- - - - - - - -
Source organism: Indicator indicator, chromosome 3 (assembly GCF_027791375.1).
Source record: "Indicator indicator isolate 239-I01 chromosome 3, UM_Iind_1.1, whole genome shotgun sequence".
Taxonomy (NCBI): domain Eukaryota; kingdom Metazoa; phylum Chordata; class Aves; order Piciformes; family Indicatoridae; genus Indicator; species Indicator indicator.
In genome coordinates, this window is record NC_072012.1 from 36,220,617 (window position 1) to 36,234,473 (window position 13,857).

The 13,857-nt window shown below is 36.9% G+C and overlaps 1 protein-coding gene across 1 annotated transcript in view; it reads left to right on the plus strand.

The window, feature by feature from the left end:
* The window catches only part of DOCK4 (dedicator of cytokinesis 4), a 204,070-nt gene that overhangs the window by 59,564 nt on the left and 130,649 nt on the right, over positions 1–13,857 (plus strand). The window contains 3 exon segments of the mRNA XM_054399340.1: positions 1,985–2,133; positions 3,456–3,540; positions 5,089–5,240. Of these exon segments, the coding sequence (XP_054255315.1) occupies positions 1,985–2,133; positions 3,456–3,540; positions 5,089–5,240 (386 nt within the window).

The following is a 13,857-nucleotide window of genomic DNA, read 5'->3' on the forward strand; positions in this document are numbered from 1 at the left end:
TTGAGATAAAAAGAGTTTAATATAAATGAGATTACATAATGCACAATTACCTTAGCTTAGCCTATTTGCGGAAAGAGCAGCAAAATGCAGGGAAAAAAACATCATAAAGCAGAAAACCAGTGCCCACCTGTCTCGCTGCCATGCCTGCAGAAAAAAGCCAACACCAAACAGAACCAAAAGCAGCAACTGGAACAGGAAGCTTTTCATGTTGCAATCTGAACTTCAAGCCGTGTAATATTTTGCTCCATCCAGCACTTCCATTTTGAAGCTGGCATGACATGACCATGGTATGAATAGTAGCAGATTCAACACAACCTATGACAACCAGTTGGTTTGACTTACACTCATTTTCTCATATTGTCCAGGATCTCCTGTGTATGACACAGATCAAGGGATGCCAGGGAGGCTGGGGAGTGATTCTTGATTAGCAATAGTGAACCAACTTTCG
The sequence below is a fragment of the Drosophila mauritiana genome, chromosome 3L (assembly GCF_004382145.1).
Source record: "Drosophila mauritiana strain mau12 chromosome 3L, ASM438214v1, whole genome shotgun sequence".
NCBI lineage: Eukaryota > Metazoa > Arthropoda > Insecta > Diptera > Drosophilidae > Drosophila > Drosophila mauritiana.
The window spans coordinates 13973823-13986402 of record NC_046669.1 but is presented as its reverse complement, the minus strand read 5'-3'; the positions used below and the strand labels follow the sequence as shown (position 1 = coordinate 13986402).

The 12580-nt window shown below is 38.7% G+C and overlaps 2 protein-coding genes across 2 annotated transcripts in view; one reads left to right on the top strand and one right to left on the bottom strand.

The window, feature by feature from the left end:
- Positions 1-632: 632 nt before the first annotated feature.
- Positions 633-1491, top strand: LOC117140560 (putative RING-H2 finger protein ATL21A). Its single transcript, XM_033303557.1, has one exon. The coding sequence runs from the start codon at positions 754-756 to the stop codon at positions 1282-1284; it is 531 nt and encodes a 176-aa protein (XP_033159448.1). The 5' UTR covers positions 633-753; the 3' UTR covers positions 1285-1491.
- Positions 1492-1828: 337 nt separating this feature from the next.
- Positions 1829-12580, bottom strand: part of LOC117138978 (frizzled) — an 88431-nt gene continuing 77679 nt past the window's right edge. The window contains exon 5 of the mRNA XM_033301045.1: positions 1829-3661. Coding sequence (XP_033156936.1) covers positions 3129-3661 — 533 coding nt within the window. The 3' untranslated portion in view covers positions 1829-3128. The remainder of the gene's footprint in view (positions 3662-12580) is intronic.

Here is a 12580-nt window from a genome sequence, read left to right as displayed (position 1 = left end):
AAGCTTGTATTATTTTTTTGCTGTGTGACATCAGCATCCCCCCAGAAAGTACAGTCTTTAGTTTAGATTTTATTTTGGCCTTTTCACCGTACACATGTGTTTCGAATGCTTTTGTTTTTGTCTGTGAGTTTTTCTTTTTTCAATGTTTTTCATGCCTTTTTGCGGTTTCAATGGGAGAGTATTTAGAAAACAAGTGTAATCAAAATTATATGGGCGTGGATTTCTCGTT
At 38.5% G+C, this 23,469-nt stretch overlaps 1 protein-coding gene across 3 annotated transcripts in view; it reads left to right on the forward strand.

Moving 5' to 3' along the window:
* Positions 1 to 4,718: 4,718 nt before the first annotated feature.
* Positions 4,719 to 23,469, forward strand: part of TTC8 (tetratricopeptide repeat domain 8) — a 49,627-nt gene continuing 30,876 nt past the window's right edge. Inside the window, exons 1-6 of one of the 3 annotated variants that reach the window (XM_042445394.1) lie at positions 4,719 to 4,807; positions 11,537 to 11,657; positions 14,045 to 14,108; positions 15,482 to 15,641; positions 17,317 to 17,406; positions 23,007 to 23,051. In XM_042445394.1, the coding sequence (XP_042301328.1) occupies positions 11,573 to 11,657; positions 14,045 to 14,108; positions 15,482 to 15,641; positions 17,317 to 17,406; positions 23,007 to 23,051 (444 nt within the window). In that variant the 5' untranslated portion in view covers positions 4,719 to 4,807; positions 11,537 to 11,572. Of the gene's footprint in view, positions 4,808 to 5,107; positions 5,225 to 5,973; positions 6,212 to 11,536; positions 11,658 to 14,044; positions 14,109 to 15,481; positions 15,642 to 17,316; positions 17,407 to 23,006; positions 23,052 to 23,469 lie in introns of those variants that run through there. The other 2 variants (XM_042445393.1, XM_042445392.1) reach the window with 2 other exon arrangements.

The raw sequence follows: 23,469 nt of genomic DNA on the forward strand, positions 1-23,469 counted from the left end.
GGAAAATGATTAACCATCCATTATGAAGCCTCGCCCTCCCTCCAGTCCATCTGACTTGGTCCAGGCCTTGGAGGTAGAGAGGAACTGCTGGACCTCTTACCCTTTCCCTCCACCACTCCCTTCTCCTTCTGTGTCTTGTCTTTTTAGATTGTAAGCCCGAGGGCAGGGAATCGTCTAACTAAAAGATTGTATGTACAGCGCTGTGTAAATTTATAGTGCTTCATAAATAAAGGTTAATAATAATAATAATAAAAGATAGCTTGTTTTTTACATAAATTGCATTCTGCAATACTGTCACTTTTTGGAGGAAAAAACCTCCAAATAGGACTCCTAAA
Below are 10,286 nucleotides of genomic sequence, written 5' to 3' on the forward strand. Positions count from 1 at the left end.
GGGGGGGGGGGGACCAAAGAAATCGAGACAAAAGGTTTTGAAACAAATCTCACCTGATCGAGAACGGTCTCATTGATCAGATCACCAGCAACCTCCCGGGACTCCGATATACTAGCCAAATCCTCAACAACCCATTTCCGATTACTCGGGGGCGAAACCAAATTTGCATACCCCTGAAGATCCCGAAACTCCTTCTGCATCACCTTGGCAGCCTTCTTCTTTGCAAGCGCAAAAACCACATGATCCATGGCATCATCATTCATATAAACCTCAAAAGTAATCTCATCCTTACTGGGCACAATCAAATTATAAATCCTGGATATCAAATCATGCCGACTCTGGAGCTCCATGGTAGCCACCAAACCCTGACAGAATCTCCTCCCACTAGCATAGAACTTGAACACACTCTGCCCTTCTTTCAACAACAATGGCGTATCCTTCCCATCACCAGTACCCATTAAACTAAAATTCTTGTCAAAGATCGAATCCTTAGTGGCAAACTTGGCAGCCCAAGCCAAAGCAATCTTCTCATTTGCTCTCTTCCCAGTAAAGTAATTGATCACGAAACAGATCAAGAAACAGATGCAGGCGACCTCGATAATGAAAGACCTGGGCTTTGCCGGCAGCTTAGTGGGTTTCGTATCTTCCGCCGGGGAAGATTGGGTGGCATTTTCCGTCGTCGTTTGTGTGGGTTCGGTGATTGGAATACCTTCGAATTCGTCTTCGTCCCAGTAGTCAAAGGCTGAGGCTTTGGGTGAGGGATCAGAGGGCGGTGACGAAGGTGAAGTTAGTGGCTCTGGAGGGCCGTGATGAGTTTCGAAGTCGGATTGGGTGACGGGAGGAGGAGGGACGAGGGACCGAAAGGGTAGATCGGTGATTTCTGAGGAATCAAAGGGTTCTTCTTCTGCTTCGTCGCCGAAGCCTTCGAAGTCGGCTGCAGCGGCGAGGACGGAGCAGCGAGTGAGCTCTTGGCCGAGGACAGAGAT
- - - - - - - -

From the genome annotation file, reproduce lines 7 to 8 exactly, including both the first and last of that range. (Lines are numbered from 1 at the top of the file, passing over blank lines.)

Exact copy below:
* The window catches only part of DOCK4 (dedicator of cytokinesis 4), a 204,070-nt gene that overhangs the window by 59,564 nt on the left and 130,649 nt on the right, over positions 1–13,857 (plus strand). The window contains 3 exon segments of the mRNA XM_054399340.1: positions 1,985–2,133; positions 3,456–3,540; positions 5,089–5,240. Of these exon segments, the coding sequence (XP_054255315.1) occupies positions 1,985–2,133; positions 3,456–3,540; positions 5,089–5,240 (386 nt within the window).

The following is a 13,857-nucleotide window of genomic DNA, read 5'->3' on the forward strand; positions in this document are numbered from 1 at the left end: